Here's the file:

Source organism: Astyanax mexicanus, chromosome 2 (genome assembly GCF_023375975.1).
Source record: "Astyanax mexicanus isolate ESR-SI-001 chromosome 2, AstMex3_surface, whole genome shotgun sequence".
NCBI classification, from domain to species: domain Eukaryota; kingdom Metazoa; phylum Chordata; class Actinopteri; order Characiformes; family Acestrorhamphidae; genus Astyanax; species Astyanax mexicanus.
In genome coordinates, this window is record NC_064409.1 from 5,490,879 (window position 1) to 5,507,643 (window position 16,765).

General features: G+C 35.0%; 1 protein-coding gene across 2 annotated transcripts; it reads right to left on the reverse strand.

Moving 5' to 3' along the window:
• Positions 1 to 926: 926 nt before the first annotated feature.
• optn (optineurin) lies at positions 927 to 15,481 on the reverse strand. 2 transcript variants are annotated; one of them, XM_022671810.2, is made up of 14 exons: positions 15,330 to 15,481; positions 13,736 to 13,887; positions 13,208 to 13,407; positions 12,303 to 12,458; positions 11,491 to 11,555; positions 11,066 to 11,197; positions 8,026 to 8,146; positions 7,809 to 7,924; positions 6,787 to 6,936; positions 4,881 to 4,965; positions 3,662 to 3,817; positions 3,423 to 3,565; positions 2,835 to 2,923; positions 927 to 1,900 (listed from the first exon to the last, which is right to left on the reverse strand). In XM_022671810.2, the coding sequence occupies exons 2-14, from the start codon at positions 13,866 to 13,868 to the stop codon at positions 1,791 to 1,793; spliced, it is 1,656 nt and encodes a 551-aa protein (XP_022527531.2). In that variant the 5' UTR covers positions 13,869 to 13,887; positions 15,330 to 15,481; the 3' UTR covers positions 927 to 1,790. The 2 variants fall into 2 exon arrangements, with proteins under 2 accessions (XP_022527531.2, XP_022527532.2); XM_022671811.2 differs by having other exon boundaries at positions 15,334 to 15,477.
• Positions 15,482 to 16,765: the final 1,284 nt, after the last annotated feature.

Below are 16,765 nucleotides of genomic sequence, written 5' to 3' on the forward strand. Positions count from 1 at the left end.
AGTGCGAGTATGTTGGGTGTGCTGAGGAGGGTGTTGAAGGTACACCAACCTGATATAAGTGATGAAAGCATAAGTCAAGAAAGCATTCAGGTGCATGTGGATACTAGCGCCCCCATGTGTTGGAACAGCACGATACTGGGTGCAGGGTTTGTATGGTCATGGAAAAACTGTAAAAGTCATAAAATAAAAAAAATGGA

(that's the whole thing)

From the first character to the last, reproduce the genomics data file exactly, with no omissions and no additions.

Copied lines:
Source organism: Astyanax mexicanus, chromosome 2 (genome assembly GCF_023375975.1).
Source record: "Astyanax mexicanus isolate ESR-SI-001 chromosome 2, AstMex3_surface, whole genome shotgun sequence".
NCBI classification, from domain to species: domain Eukaryota; kingdom Metazoa; phylum Chordata; class Actinopteri; order Characiformes; family Acestrorhamphidae; genus Astyanax; species Astyanax mexicanus.
In genome coordinates, this window is record NC_064409.1 from 5,490,879 (window position 1) to 5,507,643 (window position 16,765).

General features: G+C 35.0%; 1 protein-coding gene across 2 annotated transcripts; it reads right to left on the reverse strand.

Moving 5' to 3' along the window:
• Positions 1 to 926: 926 nt before the first annotated feature.
• optn (optineurin) lies at positions 927 to 15,481 on the reverse strand. 2 transcript variants are annotated; one of them, XM_022671810.2, is made up of 14 exons: positions 15,330 to 15,481; positions 13,736 to 13,887; positions 13,208 to 13,407; positions 12,303 to 12,458; positions 11,491 to 11,555; positions 11,066 to 11,197; positions 8,026 to 8,146; positions 7,809 to 7,924; positions 6,787 to 6,936; positions 4,881 to 4,965; positions 3,662 to 3,817; positions 3,423 to 3,565; positions 2,835 to 2,923; positions 927 to 1,900 (listed from the first exon to the last, which is right to left on the reverse strand). In XM_022671810.2, the coding sequence occupies exons 2-14, from the start codon at positions 13,866 to 13,868 to the stop codon at positions 1,791 to 1,793; spliced, it is 1,656 nt and encodes a 551-aa protein (XP_022527531.2). In that variant the 5' UTR covers positions 13,869 to 13,887; positions 15,330 to 15,481; the 3' UTR covers positions 927 to 1,790. The 2 variants fall into 2 exon arrangements, with proteins under 2 accessions (XP_022527531.2, XP_022527532.2); XM_022671811.2 differs by having other exon boundaries at positions 15,334 to 15,477.
• Positions 15,482 to 16,765: the final 1,284 nt, after the last annotated feature.

Below are 16,765 nucleotides of genomic sequence, written 5' to 3' on the forward strand. Positions count from 1 at the left end.
AGTGCGAGTATGTTGGGTGTGCTGAGGAGGGTGTTGAAGGTACACCAACCTGATATAAGTGATGAAAGCATAAGTCAAGAAAGCATTCAGGTGCATGTGGATACTAGCGCCCCCATGTGTTGGAACAGCACGATACTGGGTGCAGGGTTTGTATGGTCATGGAAAAACTGTAAAAGTCATAAAATAAAAAAAATGGA